“Lack of health insurance keeps our students from attending classes when they have not sought medical care for a minor condition that has led to a major health crisis. Lack of health insurance results in students dropping out of class because they need a job to pay off a one-time emergency room bill due to a crisis.” –Maryann Haytmanek, Project Director for Benefits
Find Your Best Contacts
Figure out which member of the administration you should speak with and set up a meeting with that person or their staff. At most colleges, the best person to talk to about enrollment outreach will be the Dean of Student Services.
Clearly articulate how colleges benefit by doing outreach to students about the health coverage options.
- A recent study found that nearly 70 percent of people who started their degree but did not finish said that having health insurance would have helped them “a lot” in completing their degree.22
Talk to the administration about ways that we can target our outreach so that we’re more likely to reach students who are uninsured. Some of examples of questions to ask:
- Does the school have a college success course? (Most do). Which students do the school target for college success courses? Are they willing to incorporate information about the new coverage options into these courses?
- Does the school record the insurance status of their students? If so, are they willing to partner with us to reach out to students to provide them with information about the availability of coverage options?
- Does the school do any health-related events throughout the year? Are there opportunities for outreach and education at these events? For application assistance? Does the school have any special programming directed specifically at non-traditional students where application assistance can be incorporated.
What to Bring
Come to the meeting with a clear list of asks and the things you can do to help support the college’s outreach. Asks of the administration will most likely fall into two categories: Things you are asking them to do, and things you are asking them to let you do.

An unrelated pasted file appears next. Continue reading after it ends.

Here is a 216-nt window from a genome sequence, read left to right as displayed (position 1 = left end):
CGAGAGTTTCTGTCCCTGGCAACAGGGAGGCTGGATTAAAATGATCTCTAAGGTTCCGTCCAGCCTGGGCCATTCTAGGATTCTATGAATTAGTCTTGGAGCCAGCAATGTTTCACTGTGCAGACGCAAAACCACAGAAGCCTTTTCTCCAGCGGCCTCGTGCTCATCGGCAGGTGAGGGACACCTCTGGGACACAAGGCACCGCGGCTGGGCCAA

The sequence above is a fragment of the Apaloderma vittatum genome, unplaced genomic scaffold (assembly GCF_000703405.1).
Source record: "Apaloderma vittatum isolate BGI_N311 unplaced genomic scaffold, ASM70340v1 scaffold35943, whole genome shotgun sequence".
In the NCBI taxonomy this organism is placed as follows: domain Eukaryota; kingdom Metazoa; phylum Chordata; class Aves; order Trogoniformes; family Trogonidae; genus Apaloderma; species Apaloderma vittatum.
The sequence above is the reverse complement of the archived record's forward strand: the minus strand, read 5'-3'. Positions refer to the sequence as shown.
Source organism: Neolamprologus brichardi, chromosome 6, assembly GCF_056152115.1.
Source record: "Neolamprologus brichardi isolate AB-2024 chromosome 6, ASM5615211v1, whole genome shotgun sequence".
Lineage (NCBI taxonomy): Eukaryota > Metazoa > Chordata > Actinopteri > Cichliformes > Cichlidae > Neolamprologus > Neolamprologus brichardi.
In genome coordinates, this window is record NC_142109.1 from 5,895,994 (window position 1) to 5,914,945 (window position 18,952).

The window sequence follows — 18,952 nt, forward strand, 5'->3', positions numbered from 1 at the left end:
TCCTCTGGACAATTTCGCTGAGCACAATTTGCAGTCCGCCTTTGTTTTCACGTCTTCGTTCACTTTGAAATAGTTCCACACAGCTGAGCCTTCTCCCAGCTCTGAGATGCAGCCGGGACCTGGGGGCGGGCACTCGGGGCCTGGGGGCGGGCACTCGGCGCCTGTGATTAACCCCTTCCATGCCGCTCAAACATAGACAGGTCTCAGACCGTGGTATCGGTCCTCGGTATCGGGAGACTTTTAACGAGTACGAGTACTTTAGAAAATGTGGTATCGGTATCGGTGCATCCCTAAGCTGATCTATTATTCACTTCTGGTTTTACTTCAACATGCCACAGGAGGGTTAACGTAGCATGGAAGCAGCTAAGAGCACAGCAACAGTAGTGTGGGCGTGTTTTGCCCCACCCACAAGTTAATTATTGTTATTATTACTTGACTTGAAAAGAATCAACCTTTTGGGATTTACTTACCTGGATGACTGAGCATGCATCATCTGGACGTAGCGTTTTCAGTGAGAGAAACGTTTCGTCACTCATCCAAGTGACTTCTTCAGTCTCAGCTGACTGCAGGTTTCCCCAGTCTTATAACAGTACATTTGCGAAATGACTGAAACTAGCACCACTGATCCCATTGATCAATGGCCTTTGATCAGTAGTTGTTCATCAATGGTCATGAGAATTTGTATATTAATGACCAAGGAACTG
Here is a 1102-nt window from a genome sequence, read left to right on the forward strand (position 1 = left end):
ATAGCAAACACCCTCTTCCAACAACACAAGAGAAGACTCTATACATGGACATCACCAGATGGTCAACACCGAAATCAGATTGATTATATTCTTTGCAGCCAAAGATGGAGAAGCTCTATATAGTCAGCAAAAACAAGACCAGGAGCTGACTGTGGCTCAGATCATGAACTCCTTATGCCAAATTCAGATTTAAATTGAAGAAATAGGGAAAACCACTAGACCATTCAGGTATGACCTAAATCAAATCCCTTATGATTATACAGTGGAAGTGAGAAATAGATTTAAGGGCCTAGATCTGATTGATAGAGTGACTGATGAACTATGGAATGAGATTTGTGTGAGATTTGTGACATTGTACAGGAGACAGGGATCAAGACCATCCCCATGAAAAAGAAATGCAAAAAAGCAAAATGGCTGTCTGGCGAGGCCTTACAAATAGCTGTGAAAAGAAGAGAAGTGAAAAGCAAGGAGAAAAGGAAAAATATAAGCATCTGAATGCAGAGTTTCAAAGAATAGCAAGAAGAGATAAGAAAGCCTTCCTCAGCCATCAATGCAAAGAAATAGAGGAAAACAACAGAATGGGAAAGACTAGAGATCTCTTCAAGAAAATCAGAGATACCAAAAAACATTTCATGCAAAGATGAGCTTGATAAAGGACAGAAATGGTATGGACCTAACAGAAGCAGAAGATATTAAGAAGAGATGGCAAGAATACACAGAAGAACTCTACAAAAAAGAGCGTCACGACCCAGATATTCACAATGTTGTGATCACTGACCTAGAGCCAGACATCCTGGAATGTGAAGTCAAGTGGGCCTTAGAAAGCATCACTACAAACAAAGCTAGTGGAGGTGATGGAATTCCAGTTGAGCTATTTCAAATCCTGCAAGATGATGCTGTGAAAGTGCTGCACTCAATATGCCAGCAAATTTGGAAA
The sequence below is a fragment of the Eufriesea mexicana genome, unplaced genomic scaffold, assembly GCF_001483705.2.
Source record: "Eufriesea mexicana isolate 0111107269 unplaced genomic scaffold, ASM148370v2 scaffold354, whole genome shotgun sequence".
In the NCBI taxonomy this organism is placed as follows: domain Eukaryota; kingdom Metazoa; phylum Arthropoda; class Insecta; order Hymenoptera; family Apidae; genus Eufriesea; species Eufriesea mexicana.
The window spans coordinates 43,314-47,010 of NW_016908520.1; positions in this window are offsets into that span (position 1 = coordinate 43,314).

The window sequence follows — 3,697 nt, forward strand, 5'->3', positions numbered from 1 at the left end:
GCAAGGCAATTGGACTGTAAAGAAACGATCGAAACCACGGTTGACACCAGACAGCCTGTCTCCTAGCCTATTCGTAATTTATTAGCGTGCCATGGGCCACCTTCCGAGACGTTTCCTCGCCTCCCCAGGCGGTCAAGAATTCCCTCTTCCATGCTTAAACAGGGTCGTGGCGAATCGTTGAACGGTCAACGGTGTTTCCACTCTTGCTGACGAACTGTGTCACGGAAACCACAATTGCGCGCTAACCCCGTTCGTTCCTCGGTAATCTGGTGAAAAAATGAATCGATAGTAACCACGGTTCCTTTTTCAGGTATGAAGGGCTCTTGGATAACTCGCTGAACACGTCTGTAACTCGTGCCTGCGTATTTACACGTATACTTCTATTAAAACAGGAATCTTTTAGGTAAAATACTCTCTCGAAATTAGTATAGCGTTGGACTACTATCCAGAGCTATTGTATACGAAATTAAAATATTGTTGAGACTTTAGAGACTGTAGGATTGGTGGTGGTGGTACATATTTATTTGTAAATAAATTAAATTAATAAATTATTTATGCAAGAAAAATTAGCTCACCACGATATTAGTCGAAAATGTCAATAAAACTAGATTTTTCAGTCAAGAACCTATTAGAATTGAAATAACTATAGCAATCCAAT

- Ask them to let you table on campus a couple of times a week.
- Ask them to arrange or let you arrange enrollment events where navigators or Certified Application Counselors (CACs) come to the college’s library or computer lab.
- Offer to help inform students about these events by tabling or putting up fliers.
- Ask them to organize/let you organize information sessions for students where either they or you will educate students on their new options.
- Ask them to send out an email to students and/or make information on new health coverage options available in places like counselor’s offices, classrooms, or the library — anywhere students might spend time — and tell them you can provide the materials to distribute and/or content for emails.
- Ask them to incorporate information on enrollment into pre-existing events or classes — particularly related to their college success program, since students in those classes are more likely to be uninsured — or to let you attend and present to students.
22 Johnson, J.& Rochkind, J. (2009). With Their Whole Lives Ahead of Them: Myths and Realities About Why So Many Students Fail to Finish College, Public Agenda. Retrieved from http://www.publicagenda.org/files/theirwholelivesaheadofthem.pdf↩